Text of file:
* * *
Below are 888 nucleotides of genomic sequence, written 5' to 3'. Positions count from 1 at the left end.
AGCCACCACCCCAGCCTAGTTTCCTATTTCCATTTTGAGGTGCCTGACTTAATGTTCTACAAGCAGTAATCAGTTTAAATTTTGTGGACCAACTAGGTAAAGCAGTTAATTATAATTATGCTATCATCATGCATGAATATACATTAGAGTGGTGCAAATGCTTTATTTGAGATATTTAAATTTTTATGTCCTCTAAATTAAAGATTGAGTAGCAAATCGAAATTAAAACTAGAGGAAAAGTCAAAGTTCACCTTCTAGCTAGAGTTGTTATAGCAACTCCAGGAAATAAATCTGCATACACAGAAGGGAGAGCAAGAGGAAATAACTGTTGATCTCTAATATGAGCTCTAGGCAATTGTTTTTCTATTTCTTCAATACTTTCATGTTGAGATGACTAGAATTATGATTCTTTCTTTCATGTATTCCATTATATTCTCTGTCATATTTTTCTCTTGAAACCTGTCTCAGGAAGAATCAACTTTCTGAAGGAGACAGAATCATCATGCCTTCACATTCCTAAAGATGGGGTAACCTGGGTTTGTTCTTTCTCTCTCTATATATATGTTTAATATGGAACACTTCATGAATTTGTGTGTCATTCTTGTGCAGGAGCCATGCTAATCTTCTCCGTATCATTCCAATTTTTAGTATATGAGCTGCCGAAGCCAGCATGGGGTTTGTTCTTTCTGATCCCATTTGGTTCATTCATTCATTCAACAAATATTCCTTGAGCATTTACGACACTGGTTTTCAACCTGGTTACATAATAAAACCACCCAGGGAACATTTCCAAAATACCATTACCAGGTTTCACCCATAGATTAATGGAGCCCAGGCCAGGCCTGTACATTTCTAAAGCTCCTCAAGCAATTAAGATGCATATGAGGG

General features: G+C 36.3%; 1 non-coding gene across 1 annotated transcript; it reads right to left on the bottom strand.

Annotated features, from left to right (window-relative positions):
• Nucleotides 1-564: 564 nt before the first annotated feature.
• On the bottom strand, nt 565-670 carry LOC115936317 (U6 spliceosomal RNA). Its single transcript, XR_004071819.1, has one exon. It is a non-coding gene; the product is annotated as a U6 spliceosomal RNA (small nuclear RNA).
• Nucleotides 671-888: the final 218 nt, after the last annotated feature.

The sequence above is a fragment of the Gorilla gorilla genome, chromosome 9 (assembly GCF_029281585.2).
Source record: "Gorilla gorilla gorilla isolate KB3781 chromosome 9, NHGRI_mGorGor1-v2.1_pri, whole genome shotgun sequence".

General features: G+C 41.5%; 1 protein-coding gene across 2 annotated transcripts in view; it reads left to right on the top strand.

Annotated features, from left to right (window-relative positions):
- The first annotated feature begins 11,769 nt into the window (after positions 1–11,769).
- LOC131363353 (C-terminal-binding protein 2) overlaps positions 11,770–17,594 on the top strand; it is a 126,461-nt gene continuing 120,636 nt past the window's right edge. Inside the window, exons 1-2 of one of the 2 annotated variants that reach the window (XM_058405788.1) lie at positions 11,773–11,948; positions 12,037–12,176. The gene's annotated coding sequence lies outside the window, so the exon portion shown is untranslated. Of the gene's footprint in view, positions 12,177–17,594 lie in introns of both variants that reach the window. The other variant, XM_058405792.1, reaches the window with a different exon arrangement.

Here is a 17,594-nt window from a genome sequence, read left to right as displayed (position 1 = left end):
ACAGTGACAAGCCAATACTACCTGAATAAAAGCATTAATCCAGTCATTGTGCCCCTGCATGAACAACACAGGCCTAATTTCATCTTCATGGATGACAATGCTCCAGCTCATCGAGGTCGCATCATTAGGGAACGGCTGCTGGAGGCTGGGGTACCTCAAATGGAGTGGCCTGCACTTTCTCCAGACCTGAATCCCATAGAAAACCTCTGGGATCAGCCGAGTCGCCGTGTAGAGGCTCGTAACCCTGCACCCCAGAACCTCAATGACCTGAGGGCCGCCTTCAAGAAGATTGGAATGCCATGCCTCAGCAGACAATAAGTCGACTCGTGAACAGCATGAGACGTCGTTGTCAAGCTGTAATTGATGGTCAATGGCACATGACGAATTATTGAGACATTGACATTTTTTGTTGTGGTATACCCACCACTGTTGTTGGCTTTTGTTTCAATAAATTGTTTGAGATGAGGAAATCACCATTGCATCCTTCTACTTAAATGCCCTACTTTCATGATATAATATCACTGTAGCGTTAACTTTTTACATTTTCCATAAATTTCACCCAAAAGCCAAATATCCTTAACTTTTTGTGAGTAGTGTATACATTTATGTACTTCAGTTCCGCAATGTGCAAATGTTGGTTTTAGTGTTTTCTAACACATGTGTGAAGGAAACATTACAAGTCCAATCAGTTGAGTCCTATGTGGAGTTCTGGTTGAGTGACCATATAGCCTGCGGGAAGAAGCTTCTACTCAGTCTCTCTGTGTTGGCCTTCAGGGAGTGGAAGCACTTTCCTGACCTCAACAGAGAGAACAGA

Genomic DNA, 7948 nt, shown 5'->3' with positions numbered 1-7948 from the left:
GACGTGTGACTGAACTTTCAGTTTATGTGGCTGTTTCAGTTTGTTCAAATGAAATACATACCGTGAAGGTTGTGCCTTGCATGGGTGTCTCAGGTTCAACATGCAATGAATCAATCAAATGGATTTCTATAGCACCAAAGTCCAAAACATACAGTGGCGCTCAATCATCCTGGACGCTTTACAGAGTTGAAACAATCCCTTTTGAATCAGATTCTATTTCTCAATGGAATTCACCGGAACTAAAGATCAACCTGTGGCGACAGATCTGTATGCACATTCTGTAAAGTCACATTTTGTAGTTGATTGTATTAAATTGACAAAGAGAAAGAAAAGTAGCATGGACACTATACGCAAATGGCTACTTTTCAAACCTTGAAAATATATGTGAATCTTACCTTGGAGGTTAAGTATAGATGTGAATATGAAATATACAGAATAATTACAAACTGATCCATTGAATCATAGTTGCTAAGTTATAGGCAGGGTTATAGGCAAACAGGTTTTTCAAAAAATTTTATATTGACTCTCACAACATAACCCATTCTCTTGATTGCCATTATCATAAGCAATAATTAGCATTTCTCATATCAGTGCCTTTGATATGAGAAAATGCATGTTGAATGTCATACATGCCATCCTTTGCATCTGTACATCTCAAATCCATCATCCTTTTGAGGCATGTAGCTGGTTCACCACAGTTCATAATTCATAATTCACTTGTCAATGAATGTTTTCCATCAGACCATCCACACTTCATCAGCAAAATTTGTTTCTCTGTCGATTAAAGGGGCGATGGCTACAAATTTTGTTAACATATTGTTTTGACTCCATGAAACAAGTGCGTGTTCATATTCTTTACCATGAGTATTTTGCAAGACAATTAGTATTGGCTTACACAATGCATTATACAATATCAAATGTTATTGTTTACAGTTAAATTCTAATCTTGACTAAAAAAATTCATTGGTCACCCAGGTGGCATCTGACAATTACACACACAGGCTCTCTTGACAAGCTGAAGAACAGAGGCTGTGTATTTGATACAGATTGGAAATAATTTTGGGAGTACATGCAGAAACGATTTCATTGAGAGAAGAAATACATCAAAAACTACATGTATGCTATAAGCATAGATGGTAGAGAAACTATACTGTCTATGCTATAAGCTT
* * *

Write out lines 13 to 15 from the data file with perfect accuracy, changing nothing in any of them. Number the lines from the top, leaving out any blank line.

- LOC131363353 (C-terminal-binding protein 2) overlaps positions 11,770–17,594 on the top strand; it is a 126,461-nt gene continuing 120,636 nt past the window's right edge. Inside the window, exons 1-2 of one of the 2 annotated variants that reach the window (XM_058405788.1) lie at positions 11,773–11,948; positions 12,037–12,176. The gene's annotated coding sequence lies outside the window, so the exon portion shown is untranslated. Of the gene's footprint in view, positions 12,177–17,594 lie in introns of both variants that reach the window. The other variant, XM_058405792.1, reaches the window with a different exon arrangement.

Here is a 17,594-nt window from a genome sequence, read left to right as displayed (position 1 = left end):
ACAGTGACAAGCCAATACTACCTGAATAAAAGCATTAATCCAGTCATTGTGCCCCTGCATGAACAACACAGGCCTAATTTCATCTTCATGGATGACAATGCTCCAGCTCATCGAGGTCGCATCATTAGGGAACGGCTGCTGGAGGCTGGGGTACCTCAAATGGAGTGGCCTGCACTTTCTCCAGACCTGAATCCCATAGAAAACCTCTGGGATCAGCCGAGTCGCCGTGTAGAGGCTCGTAACCCTGCACCCCAGAACCTCAATGACCTGAGGGCCGCCTTCAAGAAGATTGGAATGCCATGCCTCAGCAGACAATAAGTCGACTCGTGAACAGCATGAGACGTCGTTGTCAAGCTGTAATTGATGGTCAATGGCACATGACGAATTATTGAGACATTGACATTTTTTGTTGTGGTATACCCACCACTGTTGTTGGCTTTTGTTTCAATAAATTGTTTGAGATGAGGAAATCACCATTGCATCCTTCTACTTAAATGCCCTACTTTCATGATATAATATCACTGTAGCGTTAACTTTTTACATTTTCCATAAATTTCACCCAAAAGCCAAATATCCTTAACTTTTTGTGAGTAGTGTATACATTTATGTACTTCAGTTCCGCAATGTGCAAATGTTGGTTTTAGTGTTTTCTAACACATGTGTGAAGGAAACATTACAAGTCCAATCAGTTGAGTCCTATGTGGAGTTCTGGTTGAGTGACCATATAGCCTGCGGGAAGAAGCTTCTACTCAGTCTCTCTGTGTTGGCCTTCAGGGAGTGGAAGCACTTTCCTGACCTCAACAGAGAGAACAGA